Twenty years before Tennessee was a state

Abigail Adams wrote to her husband, John, a member of the Continental Congress, “Remember the Ladies.” She wrote, “ the new code of laws..., I desire you would remember the ladies and be more generous and favourable to them than your ancestors....If particular care and attention is not paid to the ladies, we are determined to foment a rebellion, and will not hold ourselves bound by any laws in which we have no voice or representation.”

Women Win the Right to Vote

The final dramatic showdown over the 19th Amendment granting women the right to vote played out in 1920 in the Tennessee State Capitol. Suffragists, identified by wearing yellow roses, needed one more state to ratify the amendment and Tennessee was their last chance. The Senate approved, but the House was thought to be evenly split. Harry Burn, the youngest legislator, was against ratification and wore a red rose until he received a note from his mother urging him to vote in the affirmative. His “yeah” for the amendment was the deciding vote.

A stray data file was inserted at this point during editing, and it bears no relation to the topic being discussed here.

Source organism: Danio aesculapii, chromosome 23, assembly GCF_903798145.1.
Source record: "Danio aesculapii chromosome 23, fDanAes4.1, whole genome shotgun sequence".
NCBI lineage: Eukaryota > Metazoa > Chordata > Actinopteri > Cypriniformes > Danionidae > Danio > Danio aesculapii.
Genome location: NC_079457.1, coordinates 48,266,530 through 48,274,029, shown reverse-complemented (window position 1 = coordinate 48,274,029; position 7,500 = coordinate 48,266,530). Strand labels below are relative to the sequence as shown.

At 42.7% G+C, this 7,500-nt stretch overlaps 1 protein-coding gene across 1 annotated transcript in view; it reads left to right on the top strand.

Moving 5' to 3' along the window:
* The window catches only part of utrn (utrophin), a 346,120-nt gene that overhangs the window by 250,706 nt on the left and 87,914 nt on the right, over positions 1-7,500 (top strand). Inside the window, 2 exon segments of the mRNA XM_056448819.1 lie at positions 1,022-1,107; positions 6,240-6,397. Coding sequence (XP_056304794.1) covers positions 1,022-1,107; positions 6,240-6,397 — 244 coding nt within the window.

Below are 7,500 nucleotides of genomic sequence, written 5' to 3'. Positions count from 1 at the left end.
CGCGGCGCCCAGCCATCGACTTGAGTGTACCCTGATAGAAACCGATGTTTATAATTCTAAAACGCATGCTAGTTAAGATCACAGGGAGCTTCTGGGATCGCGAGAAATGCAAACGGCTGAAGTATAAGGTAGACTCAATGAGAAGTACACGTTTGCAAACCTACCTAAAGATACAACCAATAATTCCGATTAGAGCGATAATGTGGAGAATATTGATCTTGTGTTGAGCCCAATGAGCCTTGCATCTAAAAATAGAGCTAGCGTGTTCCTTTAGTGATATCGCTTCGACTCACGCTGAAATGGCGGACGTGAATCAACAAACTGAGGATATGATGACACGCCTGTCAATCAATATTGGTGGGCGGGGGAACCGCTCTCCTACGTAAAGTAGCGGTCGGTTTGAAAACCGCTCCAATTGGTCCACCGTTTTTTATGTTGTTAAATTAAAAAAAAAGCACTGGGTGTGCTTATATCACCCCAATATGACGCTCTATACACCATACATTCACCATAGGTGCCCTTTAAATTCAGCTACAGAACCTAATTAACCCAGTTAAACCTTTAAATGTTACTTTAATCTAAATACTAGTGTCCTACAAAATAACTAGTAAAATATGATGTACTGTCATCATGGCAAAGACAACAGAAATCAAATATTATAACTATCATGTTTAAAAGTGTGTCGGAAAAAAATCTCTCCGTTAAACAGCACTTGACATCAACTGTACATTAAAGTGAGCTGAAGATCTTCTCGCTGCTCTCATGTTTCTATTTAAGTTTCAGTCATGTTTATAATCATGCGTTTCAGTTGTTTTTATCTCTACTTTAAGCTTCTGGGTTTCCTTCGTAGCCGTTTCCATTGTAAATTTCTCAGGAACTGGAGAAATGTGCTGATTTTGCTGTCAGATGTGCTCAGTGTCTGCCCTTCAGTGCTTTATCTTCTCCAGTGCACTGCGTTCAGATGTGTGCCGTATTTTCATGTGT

Alan LeQuire Selected to Design Monument

A Nashville based artist, Alan LeQuire's sculptures manage to achieve a living quality, which contributes to a career of public commissions and a consistent demand for private collections.